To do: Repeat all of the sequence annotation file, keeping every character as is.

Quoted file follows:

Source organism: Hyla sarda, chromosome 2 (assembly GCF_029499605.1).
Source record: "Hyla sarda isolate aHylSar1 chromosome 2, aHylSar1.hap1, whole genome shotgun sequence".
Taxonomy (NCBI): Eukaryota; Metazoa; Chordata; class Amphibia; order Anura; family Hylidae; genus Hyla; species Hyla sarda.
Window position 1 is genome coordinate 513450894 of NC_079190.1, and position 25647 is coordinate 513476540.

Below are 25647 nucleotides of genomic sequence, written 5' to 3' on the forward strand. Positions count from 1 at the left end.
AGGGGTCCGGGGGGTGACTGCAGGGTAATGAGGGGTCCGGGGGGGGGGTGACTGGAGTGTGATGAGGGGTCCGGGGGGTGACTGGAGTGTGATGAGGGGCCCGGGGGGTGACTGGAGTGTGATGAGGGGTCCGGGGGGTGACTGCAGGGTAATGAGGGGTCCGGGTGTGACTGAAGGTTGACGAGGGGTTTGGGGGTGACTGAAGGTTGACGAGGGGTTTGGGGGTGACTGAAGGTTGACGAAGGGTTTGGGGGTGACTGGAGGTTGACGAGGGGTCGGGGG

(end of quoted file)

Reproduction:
Source organism: Hyla sarda, chromosome 2 (assembly GCF_029499605.1).
Source record: "Hyla sarda isolate aHylSar1 chromosome 2, aHylSar1.hap1, whole genome shotgun sequence".
Taxonomy (NCBI): Eukaryota; Metazoa; Chordata; class Amphibia; order Anura; family Hylidae; genus Hyla; species Hyla sarda.
Window position 1 is genome coordinate 513450894 of NC_079190.1, and position 25647 is coordinate 513476540.

Below are 25647 nucleotides of genomic sequence, written 5' to 3' on the forward strand. Positions count from 1 at the left end.
AGGGGTCCGGGGGGTGACTGCAGGGTAATGAGGGGTCCGGGGGGGGGGTGACTGGAGTGTGATGAGGGGTCCGGGGGGTGACTGGAGTGTGATGAGGGGCCCGGGGGGTGACTGGAGTGTGATGAGGGGTCCGGGGGGTGACTGCAGGGTAATGAGGGGTCCGGGTGTGACTGAAGGTTGACGAGGGGTTTGGGGGTGACTGAAGGTTGACGAGGGGTTTGGGGGTGACTGAAGGTTGACGAAGGGTTTGGGGGTGACTGGAGGTTGACGAGGGGTCGGGGG